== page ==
Main Contractor: Theatre Things Ltd
Client: Leeds City Council
• Survey of the plaster in the auditorium ceilings and balcony fronts
• Detailed report on condition and budget rates for repairs
• Subsequent completion of all repairs required
• Issue of Ceiling Safety Certificate
The grade II listed Leeds Grand Theatre and Opera House was built in 1878 on a ¾ acre site on New Briggate, one of the city’s main streets, at a cost of £62,000 (equivalent to about £8 million today). The architects, George Corson and James Robert Watson, were strongly influenced by continental ideas – hence the distinctive gothic ecclesiastical spires of the exterior and the fan vaulting and clustered columns of the interior. The Leeds Grand is regarded as a prime example of Victorian theatre building.
The theatre seats 1550, more than twice the capacity of London’s Apollo Theatre, where on 19th December 2013, approximately ten square yards of plaster fell onto the stalls 45 minutes into a performance, injuring 76 of the audience. More than 700 people were in the theatre at the time. Witnesses described the panic that spread as the ceiling began to crumble, masonry and plaster fell onto the stalls and the theatre filled with clouds of thick dust. An investigation conducted by Westminster City Council showed the cause to have been the deterioration over many decades of wadding ties which supported the ceiling, dating from around 1900. The ties, made of hessian and plaster of Paris, were used to lash timber frames together to support the suspended ceiling.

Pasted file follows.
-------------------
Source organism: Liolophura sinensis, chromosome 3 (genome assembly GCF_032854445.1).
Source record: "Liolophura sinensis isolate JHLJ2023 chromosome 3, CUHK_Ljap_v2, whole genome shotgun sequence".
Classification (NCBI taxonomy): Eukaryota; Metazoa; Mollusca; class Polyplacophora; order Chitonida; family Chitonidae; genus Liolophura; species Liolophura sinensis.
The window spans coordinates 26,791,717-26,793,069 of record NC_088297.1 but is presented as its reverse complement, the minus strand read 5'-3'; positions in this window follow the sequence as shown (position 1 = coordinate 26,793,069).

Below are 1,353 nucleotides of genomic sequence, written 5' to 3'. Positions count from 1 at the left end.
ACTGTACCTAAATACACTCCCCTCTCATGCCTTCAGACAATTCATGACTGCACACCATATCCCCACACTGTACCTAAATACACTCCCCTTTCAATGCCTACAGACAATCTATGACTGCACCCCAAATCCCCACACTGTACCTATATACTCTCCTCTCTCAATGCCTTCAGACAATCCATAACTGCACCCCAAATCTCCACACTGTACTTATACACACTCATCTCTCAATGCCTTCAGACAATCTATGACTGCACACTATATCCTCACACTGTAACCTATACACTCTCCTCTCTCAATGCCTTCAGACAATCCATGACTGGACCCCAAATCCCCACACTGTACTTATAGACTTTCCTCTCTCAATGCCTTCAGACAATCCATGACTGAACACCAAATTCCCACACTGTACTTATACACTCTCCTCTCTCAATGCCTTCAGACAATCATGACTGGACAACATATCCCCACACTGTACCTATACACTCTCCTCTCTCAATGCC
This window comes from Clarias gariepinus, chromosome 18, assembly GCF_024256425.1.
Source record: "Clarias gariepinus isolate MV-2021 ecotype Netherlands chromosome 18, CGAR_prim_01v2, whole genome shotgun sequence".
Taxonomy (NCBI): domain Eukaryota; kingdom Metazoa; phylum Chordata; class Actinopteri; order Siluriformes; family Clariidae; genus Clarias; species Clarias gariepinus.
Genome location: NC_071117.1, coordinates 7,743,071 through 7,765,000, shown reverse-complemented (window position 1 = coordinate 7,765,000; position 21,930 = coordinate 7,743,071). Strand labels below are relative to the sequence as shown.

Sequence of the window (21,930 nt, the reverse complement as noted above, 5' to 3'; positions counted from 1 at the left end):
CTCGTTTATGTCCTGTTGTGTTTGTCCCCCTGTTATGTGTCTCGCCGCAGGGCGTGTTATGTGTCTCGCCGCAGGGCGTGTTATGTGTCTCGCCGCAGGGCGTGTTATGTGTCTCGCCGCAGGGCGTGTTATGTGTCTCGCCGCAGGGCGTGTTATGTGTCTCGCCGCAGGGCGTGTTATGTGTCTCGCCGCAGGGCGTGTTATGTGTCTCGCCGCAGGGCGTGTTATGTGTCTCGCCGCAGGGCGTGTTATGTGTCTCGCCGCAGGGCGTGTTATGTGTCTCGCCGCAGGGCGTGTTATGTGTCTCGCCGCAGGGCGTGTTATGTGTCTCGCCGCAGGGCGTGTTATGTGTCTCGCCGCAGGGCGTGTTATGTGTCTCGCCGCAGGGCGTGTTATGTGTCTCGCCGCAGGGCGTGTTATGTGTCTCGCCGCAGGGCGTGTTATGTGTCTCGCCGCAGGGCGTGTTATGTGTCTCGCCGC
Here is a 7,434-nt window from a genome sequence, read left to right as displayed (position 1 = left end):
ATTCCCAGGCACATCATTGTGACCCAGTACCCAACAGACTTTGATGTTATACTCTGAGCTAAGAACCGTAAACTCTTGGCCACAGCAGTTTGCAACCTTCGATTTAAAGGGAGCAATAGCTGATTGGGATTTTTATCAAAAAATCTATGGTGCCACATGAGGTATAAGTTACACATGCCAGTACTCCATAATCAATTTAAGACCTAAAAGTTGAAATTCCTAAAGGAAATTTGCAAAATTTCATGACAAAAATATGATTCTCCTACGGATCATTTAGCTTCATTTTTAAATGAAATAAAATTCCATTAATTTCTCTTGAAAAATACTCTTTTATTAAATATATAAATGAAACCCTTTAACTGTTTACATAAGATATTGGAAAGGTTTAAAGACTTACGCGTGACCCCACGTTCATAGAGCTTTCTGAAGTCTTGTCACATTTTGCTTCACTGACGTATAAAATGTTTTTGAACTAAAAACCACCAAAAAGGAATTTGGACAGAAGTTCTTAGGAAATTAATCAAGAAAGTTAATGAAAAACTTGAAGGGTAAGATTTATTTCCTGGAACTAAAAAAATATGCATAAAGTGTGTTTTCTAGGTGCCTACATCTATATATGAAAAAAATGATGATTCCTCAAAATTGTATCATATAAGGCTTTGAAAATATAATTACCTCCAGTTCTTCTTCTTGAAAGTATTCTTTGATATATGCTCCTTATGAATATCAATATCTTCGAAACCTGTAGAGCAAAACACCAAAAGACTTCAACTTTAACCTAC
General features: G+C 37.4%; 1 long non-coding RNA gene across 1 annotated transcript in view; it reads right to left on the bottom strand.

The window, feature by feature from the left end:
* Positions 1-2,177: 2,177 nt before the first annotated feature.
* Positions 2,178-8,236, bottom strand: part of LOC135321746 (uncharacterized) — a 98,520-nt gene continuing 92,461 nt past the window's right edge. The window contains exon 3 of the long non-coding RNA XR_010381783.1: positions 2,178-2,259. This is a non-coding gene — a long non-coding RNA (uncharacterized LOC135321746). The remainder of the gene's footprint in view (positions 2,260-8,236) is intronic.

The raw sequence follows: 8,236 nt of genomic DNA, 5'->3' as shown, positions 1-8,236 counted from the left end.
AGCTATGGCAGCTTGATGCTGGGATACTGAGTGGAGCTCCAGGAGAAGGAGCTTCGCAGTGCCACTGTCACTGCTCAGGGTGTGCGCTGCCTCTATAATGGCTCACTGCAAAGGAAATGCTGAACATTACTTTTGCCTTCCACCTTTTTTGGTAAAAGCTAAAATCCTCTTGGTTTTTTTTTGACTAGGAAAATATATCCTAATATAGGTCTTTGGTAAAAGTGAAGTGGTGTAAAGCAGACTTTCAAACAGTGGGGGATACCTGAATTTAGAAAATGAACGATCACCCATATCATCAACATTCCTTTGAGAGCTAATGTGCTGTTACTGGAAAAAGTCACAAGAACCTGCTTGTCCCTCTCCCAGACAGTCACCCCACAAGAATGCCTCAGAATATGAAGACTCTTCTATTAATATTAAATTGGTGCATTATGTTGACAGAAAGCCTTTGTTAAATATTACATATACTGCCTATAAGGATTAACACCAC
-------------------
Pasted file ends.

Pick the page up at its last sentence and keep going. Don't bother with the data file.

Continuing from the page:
This incident caused widespread concern among owners of historic buildings and prompted The Association of British Theatre Technicians to issue guidance notes which, if complied with, will ensure public safety through improved facility management, greater vigilance by theatre staff and regular inspections by structural experts. In buildings with the capacity of The Leeds Grand Theatre there could be major tragedies if ceilings were to collapse completely.
Ornate Interiors have worked on hundreds of the nation’s prized historic buildings, including theatres such as Hammersmith Apollo, Stockport Plaza and Wolverhampton’s Grand Theatre.
Ronnie Clifford, founder and managing director of Ornate Interiors, explains the various issues encountered in such projects, assisted by his brother Iain:
“Over many decades the hessian inside the wadding will deteriorate while the plaster around it remains strong, creating what we call an empty egg shell. This is often not evident in a visual inspection and more intrusive investigations are necessary. When we re-wad ceilings as part of the restoration process we wrap tying wire around the fixing frame and through the lathed ribs. We then wad with plaster and hessian around the wire. If at any time the wad fails the tying wire would remain in place, ensuring a firm fix.
“Wad-deterioration can also be caused when theatre crew or other trades workers walk across the fixing frame, standing on top of the wads and weakening them. Unsympathetic repairs can also be a contributory cause.
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